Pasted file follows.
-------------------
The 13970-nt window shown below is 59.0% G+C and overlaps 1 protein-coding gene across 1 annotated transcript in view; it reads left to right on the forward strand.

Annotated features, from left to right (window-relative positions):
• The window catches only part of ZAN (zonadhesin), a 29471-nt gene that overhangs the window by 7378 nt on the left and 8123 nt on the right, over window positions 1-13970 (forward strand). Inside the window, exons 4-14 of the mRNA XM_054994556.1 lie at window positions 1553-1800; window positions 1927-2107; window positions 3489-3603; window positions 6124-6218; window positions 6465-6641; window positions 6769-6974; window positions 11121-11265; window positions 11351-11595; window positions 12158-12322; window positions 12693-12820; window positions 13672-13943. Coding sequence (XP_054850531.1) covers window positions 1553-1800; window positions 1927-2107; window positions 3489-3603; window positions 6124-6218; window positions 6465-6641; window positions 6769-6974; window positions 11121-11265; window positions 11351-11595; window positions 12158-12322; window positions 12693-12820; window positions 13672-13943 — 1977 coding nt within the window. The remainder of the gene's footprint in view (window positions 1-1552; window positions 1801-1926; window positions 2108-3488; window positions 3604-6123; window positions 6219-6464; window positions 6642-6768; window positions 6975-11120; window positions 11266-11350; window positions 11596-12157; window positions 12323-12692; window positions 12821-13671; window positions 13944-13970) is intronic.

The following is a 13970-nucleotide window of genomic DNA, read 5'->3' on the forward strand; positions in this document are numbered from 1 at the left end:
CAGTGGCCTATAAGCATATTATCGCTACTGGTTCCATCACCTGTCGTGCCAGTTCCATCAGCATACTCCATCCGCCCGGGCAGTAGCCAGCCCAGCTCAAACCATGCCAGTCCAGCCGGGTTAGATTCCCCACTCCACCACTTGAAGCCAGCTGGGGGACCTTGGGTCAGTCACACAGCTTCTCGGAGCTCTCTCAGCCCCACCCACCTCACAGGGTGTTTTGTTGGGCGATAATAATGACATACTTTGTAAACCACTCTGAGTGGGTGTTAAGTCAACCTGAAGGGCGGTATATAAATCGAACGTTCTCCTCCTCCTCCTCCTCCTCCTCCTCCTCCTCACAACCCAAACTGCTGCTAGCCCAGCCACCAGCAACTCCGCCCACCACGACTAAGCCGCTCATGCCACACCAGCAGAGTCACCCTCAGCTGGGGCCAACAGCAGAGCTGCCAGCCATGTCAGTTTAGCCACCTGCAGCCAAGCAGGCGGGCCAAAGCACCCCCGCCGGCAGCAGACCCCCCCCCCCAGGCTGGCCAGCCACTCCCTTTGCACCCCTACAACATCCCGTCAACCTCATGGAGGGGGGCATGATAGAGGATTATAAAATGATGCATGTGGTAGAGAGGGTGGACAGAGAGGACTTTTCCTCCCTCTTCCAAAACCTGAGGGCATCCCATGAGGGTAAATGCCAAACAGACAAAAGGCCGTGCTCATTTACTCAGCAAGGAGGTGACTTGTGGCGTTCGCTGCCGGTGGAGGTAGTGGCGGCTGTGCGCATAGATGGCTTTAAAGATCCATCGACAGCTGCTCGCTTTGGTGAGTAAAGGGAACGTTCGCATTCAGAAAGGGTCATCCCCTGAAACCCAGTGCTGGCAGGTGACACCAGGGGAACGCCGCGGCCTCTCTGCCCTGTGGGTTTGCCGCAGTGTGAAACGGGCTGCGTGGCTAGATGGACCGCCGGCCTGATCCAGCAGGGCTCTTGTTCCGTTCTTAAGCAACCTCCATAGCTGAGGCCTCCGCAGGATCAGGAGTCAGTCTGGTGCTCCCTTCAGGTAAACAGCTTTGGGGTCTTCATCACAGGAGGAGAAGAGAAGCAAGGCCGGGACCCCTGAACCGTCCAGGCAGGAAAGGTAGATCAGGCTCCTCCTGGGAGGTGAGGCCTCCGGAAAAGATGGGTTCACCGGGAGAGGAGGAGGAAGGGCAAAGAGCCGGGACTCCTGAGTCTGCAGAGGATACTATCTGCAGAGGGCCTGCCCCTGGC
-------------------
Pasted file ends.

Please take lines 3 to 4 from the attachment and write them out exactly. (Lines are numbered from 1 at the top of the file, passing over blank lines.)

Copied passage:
• The window catches only part of ZAN (zonadhesin), a 29471-nt gene that overhangs the window by 7378 nt on the left and 8123 nt on the right, over window positions 1-13970 (forward strand). Inside the window, exons 4-14 of the mRNA XM_054994556.1 lie at window positions 1553-1800; window positions 1927-2107; window positions 3489-3603; window positions 6124-6218; window positions 6465-6641; window positions 6769-6974; window positions 11121-11265; window positions 11351-11595; window positions 12158-12322; window positions 12693-12820; window positions 13672-13943. Coding sequence (XP_054850531.1) covers window positions 1553-1800; window positions 1927-2107; window positions 3489-3603; window positions 6124-6218; window positions 6465-6641; window positions 6769-6974; window positions 11121-11265; window positions 11351-11595; window positions 12158-12322; window positions 12693-12820; window positions 13672-13943 — 1977 coding nt within the window. The remainder of the gene's footprint in view (window positions 1-1552; window positions 1801-1926; window positions 2108-3488; window positions 3604-6123; window positions 6219-6464; window positions 6642-6768; window positions 6975-11120; window positions 11266-11350; window positions 11596-12157; window positions 12323-12692; window positions 12821-13671; window positions 13944-13970) is intronic.

The following is a 13970-nucleotide window of genomic DNA, read 5'->3' on the forward strand; positions in this document are numbered from 1 at the left end: